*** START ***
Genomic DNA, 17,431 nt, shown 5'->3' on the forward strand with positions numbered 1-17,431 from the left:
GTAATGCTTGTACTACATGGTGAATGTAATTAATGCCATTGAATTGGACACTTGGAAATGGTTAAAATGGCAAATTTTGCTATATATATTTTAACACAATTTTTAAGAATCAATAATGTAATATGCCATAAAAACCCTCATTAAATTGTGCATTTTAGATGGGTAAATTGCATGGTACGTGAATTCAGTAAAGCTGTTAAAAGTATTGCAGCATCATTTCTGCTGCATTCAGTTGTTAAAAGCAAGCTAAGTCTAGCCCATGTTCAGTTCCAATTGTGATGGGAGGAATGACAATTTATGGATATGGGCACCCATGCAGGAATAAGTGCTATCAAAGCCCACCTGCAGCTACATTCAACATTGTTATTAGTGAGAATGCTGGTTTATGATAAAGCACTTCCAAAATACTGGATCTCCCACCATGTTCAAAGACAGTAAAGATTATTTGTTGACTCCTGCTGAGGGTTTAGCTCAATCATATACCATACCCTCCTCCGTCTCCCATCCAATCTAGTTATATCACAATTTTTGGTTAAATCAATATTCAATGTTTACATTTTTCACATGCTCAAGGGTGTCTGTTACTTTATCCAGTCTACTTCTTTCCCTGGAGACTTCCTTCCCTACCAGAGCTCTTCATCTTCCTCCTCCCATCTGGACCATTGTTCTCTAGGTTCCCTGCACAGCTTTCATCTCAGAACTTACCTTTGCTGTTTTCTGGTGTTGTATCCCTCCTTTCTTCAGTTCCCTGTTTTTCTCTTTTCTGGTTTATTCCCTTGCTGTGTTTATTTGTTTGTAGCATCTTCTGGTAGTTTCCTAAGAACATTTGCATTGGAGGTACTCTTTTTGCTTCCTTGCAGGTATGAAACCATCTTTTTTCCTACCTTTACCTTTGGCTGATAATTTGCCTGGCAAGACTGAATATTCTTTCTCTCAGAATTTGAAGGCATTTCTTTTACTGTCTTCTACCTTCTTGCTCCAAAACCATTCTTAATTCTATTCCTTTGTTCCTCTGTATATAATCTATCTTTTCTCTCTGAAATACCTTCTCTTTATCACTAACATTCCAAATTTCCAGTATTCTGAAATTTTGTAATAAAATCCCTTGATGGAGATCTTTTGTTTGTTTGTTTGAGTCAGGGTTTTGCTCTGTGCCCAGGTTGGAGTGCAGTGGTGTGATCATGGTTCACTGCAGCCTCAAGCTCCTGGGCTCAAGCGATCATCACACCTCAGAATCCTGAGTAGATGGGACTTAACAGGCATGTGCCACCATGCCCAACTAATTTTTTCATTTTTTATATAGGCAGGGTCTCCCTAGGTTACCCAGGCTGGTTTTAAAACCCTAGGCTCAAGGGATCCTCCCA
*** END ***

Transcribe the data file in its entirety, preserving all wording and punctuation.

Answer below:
Genomic DNA, 17,431 nt, shown 5'->3' on the forward strand with positions numbered 1-17,431 from the left:
GTAATGCTTGTACTACATGGTGAATGTAATTAATGCCATTGAATTGGACACTTGGAAATGGTTAAAATGGCAAATTTTGCTATATATATTTTAACACAATTTTTAAGAATCAATAATGTAATATGCCATAAAAACCCTCATTAAATTGTGCATTTTAGATGGGTAAATTGCATGGTACGTGAATTCAGTAAAGCTGTTAAAAGTATTGCAGCATCATTTCTGCTGCATTCAGTTGTTAAAAGCAAGCTAAGTCTAGCCCATGTTCAGTTCCAATTGTGATGGGAGGAATGACAATTTATGGATATGGGCACCCATGCAGGAATAAGTGCTATCAAAGCCCACCTGCAGCTACATTCAACATTGTTATTAGTGAGAATGCTGGTTTATGATAAAGCACTTCCAAAATACTGGATCTCCCACCATGTTCAAAGACAGTAAAGATTATTTGTTGACTCCTGCTGAGGGTTTAGCTCAATCATATACCATACCCTCCTCCGTCTCCCATCCAATCTAGTTATATCACAATTTTTGGTTAAATCAATATTCAATGTTTACATTTTTCACATGCTCAAGGGTGTCTGTTACTTTATCCAGTCTACTTCTTTCCCTGGAGACTTCCTTCCCTACCAGAGCTCTTCATCTTCCTCCTCCCATCTGGACCATTGTTCTCTAGGTTCCCTGCACAGCTTTCATCTCAGAACTTACCTTTGCTGTTTTCTGGTGTTGTATCCCTCCTTTCTTCAGTTCCCTGTTTTTCTCTTTTCTGGTTTATTCCCTTGCTGTGTTTATTTGTTTGTAGCATCTTCTGGTAGTTTCCTAAGAACATTTGCATTGGAGGTACTCTTTTTGCTTCCTTGCAGGTATGAAACCATCTTTTTTCCTACCTTTACCTTTGGCTGATAATTTGCCTGGCAAGACTGAATATTCTTTCTCTCAGAATTTGAAGGCATTTCTTTTACTGTCTTCTACCTTCTTGCTCCAAAACCATTCTTAATTCTATTCCTTTGTTCCTCTGTATATAATCTATCTTTTCTCTCTGAAATACCTTCTCTTTATCACTAACATTCCAAATTTCCAGTATTCTGAAATTTTGTAATAAAATCCCTTGATGGAGATCTTTTGTTTGTTTGTTTGAGTCAGGGTTTTGCTCTGTGCCCAGGTTGGAGTGCAGTGGTGTGATCATGGTTCACTGCAGCCTCAAGCTCCTGGGCTCAAGCGATCATCACACCTCAGAATCCTGAGTAGATGGGACTTAACAGGCATGTGCCACCATGCCCAACTAATTTTTTCATTTTTTATATAGGCAGGGTCTCCCTAGGTTACCCAGGCTGGTTTTAAAACCCTAGGCTCAAGGGATCCTCCCA